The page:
Work has been going exceptionally well. I helped coordinate an event that drew over fifty attendees, and I’ve just completed my first assignment for the Director’s office. I have been completing small assignments on the side while working on the summer-long data analysis, which we will be presenting in about two weeks. One of these small assignments has been filing old documents, which I have found surprisingly relaxing! In addition to attending lectures and panels around the D.C. area, I have been attending weekly round-table discussions for interns and Peace Corps chief officers and executives which the Grants department is hosting. I have found these discussions to be incredibly informative and inspiring. The variety of paths and choices that have led people to become leaders at the Peace Corps is amazing and has been reassuring for a soon-to-be college graduate. I have found common traits in these professionals: grace, tenacity, humor, intelligence and an undeniable passion for humanity. Some started in the private sector, some struggled to find their first job out of college, some were involved in politics, but all felt compelled to work in public service. I believe interest in public service is inextricably tied to the qualities mentioned above and as we - recipients of the Parents Fund Internship Grant - leave school and look for work I know we’ll grow to be sagacious and successful too.
On a personal note, with just one month left in the D.C. metro area, I have been leaving the house (I’m an hour outside of D.C.) to explore all of the notable D.C attractions I missed last summer. In terms of personal growth, outside of the professional sphere, I’ve become much more comfortable going out and doing things I enjoy around the city by myself. Treating myself to dinner, going to events alone, or taking myself out on the weekends used to be an almost insurmountable challenge for me, an introvert. I’ve loved visiting museums, attending lectures and reading in the sculpture garden during my free time this summer.
I’m hoping to finish strong this last month at the Peace Corps and will submit another update as my internship is closing.
Journal Entry #3:
At the end of my internship, the interns in my office gave a presentation to the full-time employees and the director of our office detailing the data analysis we had been working on for almost the entire summer. The insights we gained from this project were used to create briefs to inform new country directors of the active and most popular partnerships in their countries.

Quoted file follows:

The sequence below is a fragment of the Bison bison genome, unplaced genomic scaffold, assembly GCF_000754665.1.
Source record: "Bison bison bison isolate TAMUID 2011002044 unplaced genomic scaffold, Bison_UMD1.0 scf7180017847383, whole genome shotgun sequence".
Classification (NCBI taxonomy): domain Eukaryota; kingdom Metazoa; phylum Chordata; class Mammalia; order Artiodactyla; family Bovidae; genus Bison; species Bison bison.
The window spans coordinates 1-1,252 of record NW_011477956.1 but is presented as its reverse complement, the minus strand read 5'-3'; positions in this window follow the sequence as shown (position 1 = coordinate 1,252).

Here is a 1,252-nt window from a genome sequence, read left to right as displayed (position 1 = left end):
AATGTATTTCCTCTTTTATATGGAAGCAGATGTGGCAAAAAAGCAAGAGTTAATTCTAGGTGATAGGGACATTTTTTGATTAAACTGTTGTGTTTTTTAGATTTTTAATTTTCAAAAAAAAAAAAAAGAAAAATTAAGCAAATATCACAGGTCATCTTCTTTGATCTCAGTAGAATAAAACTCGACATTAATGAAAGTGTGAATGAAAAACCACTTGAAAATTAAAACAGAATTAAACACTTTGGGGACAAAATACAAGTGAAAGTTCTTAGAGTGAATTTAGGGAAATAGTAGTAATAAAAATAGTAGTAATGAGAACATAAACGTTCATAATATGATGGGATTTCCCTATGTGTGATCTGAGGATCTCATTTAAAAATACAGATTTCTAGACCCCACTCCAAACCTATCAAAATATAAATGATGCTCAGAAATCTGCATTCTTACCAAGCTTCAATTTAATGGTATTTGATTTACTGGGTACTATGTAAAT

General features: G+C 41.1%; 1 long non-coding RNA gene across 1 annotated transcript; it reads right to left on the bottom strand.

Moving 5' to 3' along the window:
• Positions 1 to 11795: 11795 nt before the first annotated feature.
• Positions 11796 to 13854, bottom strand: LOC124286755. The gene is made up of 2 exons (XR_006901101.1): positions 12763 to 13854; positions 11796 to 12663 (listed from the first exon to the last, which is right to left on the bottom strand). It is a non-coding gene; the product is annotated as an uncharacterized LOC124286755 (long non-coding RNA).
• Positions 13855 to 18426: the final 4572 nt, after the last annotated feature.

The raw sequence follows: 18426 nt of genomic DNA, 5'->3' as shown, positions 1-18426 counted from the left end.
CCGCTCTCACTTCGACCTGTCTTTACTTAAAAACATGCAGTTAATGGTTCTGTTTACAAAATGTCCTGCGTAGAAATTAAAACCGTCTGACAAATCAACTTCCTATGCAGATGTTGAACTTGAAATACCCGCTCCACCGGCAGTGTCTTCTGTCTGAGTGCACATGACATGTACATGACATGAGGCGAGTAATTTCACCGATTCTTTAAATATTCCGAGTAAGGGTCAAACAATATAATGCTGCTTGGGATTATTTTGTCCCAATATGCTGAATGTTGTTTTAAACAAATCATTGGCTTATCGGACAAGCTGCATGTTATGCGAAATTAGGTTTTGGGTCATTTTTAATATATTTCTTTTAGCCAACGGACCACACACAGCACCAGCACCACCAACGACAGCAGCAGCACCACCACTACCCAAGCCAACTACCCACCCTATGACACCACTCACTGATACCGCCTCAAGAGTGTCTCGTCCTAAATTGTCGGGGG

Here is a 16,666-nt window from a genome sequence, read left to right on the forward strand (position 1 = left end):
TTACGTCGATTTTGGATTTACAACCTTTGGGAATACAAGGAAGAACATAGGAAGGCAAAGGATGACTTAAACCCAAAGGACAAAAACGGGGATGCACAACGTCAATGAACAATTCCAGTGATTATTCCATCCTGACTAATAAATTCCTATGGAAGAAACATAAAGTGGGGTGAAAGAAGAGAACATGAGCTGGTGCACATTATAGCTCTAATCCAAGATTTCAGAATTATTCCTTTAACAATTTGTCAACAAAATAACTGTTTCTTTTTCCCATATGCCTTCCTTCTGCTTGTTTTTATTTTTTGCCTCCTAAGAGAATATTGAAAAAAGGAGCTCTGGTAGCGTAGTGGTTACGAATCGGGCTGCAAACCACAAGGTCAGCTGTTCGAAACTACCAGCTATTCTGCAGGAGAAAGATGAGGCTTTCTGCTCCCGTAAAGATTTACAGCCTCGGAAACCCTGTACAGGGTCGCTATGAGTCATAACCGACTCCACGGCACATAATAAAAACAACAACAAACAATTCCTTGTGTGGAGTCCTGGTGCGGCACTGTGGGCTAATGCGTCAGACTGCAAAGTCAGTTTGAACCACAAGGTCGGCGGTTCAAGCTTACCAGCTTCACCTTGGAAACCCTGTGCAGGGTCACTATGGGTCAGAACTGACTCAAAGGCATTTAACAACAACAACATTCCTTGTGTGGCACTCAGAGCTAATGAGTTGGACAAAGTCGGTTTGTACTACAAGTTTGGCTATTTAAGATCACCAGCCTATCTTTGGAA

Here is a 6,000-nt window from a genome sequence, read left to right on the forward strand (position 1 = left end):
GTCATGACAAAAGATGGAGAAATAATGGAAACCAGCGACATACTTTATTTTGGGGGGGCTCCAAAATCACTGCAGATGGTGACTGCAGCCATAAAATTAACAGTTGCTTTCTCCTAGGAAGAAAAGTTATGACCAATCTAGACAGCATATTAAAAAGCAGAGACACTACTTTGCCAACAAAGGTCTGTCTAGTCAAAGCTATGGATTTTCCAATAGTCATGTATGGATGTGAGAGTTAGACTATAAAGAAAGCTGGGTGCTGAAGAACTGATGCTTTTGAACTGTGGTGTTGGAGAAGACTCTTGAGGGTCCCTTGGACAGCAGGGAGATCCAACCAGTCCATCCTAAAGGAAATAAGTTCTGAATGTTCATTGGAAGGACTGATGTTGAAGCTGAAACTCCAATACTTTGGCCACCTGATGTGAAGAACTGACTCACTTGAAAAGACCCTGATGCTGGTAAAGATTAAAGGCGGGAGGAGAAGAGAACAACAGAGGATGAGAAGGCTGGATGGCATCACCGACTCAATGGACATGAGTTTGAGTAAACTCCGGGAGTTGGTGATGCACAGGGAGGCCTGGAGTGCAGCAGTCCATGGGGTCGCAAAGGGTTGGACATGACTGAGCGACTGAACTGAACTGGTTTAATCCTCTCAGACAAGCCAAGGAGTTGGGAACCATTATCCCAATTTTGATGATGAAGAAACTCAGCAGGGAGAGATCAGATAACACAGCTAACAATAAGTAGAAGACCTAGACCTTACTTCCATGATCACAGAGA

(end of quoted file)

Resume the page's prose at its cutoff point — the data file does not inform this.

As my internship began to wind down I began preparing for my ongoing projects to be transitioned to the incoming fall interns. The biggest of those projects was preparing files to be sent to the National Archives. Saying goodbye to the other interns was sad, as we had all grown close throughout the summer and often spent time together outside of work. I am looking forward to keeping in touch with everyone from the office throughout the school year and hope that I can see them the next time I am in the area.
Interning at the Peace Corps has been, without question, the best job I have had (so far, of course). The workplace environment was so collaborative, inclusive and friendly. Everyone was incredibly passionate about the Peace Corps’ mission and building cross-cultural relationships. My projects were very engaging and I, as an intern, was getting to do real work around the office rather than just menial administrative tasks. I hope in the future I am able to work at an organization with a culture similar to the one I found at the Peace Corps. I learned a great deal about how the Peace Corps engages with its host communities through volunteer projects and grants. This knowledge will be invaluable to me if I ever get accepted to be a Volunteer. In general, I became more familiar with how organizations working in advocacy and development liaison and formalize relationships with one another. The aid and development sector is filled with hundreds of organizations focused upon dozens of different issue-areas; partnerships and Memoranda of Understanding make it easier for nonprofits and NGOs to coordinate efforts towards common, constructive goals.
I am very grateful to the Parents Fund Internship Grant for making this internship a possibility for me. The experiences I had at the Peace Corps will serve me well in my future career.